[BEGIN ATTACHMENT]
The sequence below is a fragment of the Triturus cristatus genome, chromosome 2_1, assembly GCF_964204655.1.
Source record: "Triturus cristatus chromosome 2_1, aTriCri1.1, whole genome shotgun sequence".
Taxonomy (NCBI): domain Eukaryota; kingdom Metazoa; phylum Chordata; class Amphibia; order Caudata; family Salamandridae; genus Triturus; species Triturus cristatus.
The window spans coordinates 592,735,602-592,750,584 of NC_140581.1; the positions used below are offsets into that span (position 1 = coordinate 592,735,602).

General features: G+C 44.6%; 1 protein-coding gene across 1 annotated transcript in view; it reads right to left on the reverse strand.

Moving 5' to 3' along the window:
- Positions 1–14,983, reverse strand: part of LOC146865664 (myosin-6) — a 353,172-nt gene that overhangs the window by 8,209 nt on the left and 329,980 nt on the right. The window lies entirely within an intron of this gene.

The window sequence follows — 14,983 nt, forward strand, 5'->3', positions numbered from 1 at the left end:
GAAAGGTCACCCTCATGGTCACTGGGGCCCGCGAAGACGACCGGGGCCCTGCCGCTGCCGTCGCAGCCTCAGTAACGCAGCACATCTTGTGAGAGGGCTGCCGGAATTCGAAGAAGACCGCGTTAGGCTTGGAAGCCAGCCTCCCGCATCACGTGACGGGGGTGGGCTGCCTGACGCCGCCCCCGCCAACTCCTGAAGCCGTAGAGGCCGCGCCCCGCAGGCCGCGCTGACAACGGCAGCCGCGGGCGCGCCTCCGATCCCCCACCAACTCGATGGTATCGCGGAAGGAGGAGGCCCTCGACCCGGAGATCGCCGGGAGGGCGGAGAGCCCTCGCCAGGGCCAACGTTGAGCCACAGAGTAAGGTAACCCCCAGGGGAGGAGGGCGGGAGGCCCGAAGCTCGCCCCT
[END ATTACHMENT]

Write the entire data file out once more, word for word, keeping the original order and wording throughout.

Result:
The sequence below is a fragment of the Triturus cristatus genome, chromosome 2_1, assembly GCF_964204655.1.
Source record: "Triturus cristatus chromosome 2_1, aTriCri1.1, whole genome shotgun sequence".
Taxonomy (NCBI): domain Eukaryota; kingdom Metazoa; phylum Chordata; class Amphibia; order Caudata; family Salamandridae; genus Triturus; species Triturus cristatus.
The window spans coordinates 592,735,602-592,750,584 of NC_140581.1; the positions used below are offsets into that span (position 1 = coordinate 592,735,602).

General features: G+C 44.6%; 1 protein-coding gene across 1 annotated transcript in view; it reads right to left on the reverse strand.

Moving 5' to 3' along the window:
- Positions 1–14,983, reverse strand: part of LOC146865664 (myosin-6) — a 353,172-nt gene that overhangs the window by 8,209 nt on the left and 329,980 nt on the right. The window lies entirely within an intron of this gene.

The window sequence follows — 14,983 nt, forward strand, 5'->3', positions numbered from 1 at the left end:
GAAAGGTCACCCTCATGGTCACTGGGGCCCGCGAAGACGACCGGGGCCCTGCCGCTGCCGTCGCAGCCTCAGTAACGCAGCACATCTTGTGAGAGGGCTGCCGGAATTCGAAGAAGACCGCGTTAGGCTTGGAAGCCAGCCTCCCGCATCACGTGACGGGGGTGGGCTGCCTGACGCCGCCCCCGCCAACTCCTGAAGCCGTAGAGGCCGCGCCCCGCAGGCCGCGCTGACAACGGCAGCCGCGGGCGCGCCTCCGATCCCCCACCAACTCGATGGTATCGCGGAAGGAGGAGGCCCTCGACCCGGAGATCGCCGGGAGGGCGGAGAGCCCTCGCCAGGGCCAACGTTGAGCCACAGAGTAAGGTAACCCCCAGGGGAGGAGGGCGGGAGGCCCGAAGCTCGCCCCT